Using 3D body scanning to design clothes that offer patients a better life
Evaluation of body geometry and symmetry for adolescent idiopathic scoliosis with 3D body scanning system. Research Journal of Textile and Apparel. Highly Commended Award.
In a fashionably designed faculty office, I presented the 2018 Emerald Literati Award to Associate Professor Kit-lun Yick and Assistant professor Y. W. Yip from The Hong Kong Polytechnic University, Institute of Textiles & Clothing.
The winning paper ‘Evaluation of body geometry and symmetry for adolescent idiopathic scoliosis with 3D body scanning system’ was conducted by experts from different fields. By using 3D body scanning system, they measured the changes in the torso geometry and profile symmetry of 5 patients with adolescent idiopathic scoliosis for 6 months.
The results show that 3D scanning tracks and evaluates changes of body shape and lowers the risk of X-ray exposure. As a result, with this safer means to track the disease, the pilot research has been chosen as the Highly Commended Paper in 2018 by the journal Research Journal of Textile and Apparel.
Idiopathic scoliosis cannot be cured but evaluating changes of body shape frequently and intervening with the orthotic brace can play a crucial part in adolescents, because they grow fast before their condition stabilises at the age of 18.
However, this winning paper is only part of the main project, the story behind the research dates back to 2011.
2011 was the year when Yick found out her friend’s daughter suffered from this disease. The little girl had to wear (or suffer) the orthotic brace in hot and humid weather and tried hard to avoid people’s eye contact. Watching her suffer was when Yick decided to start the research. They were determined to find better ways to evaluate the disease and to improve the material of the brace.
The little girl has now turned 18, her condition has been stabilised, but the project did not end here.
“We want to utilize textiles to replace the hard orthotic brace in the future,” said Yip. In order to control the disease so it doesn’t rapidly worsen during adolescence, proper intervention is necessary. ‘But we do know that kids aren’t willing to wear the hard brace in summer, it presses against their skin and causes pain. But what if we try some comfortable material instead? It won’t look so much like medical wear, it would be similar to comfortable underwear but with function.’ To achieve this, the team continuously tested the brace, improved it and re design it, in the hope that one day it will reduce the pain suffered by the patients.
In the very beginning, it was difficult to find volunteers to participate in the research. Yick and Yip even had to ask their friend’s daughter to help. But now, more and more people including doctors/physicians have noticed their research and are willing to participate.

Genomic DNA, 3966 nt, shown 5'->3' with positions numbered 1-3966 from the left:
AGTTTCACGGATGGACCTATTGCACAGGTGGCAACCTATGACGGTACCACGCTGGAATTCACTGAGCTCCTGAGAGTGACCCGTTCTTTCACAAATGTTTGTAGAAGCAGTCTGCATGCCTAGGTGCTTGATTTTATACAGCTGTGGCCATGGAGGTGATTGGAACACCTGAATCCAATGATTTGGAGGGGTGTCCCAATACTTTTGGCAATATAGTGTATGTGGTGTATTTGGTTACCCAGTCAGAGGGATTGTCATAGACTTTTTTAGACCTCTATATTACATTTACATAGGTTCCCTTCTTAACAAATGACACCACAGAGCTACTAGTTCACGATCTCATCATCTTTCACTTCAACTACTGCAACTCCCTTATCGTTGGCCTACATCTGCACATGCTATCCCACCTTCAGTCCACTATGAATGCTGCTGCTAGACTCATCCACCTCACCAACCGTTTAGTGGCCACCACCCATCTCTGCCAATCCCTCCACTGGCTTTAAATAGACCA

“In the past, we were considered as people who make clothes, but the doctors realized that our research is interesting and practical, because the change of material does make the patients feel more comfortable. Gradually they are willing to work with us. So we have doctors, nurses, physicists…we have experts in textile, engineering and math, all interdisciplinarily working together, just like this article, every expert plays a role.”
The next focus will be the idiopathic scoliosis on elderly people, which is more challenging since the condition of spinal deformation might be more irreversible. But the team will make it because you can tell from their glistening eyes when they explain all the equipment they have created in the lab, that their final goal is to help all patients live a better daily life.
Read the full article here https://www.emeraldinsight.com/doi/full/10.1108/RJTA-11-2016-0027
Would you like to contribute to our Real Impact blog? Find out how.
Recent News & Blogs
- Discover impact news from across the globe
Since becoming Director of the Centre for Brexit Studies at Birmingham City University in 2017, the UK’s first ever research centre devoted to the study of all things Brexit, I have found it challenging to keep my academic hat of “objective aloofness” on. After all, Brexit strikes to the heart of the future trajectory of …Read Article
On this World Health Day, I would like to highlight and celebrate those professionals working at the interface of environment and public health to make health their everyday business. More than ever, in research and in practice, we are recognising and having a better understanding of the fact that our health and wellbeing is influenced …Read Article
In this blog, Julie reflects on her impact resolutions for 2018 – and considers what 2019 may bring. What are you main thoughts on your #taketheleap pledges from 2018? In 2018 I pledged to #taketheleap by committing to support professional development of the impact community. It has been a genuine concern of mine for some …Read Article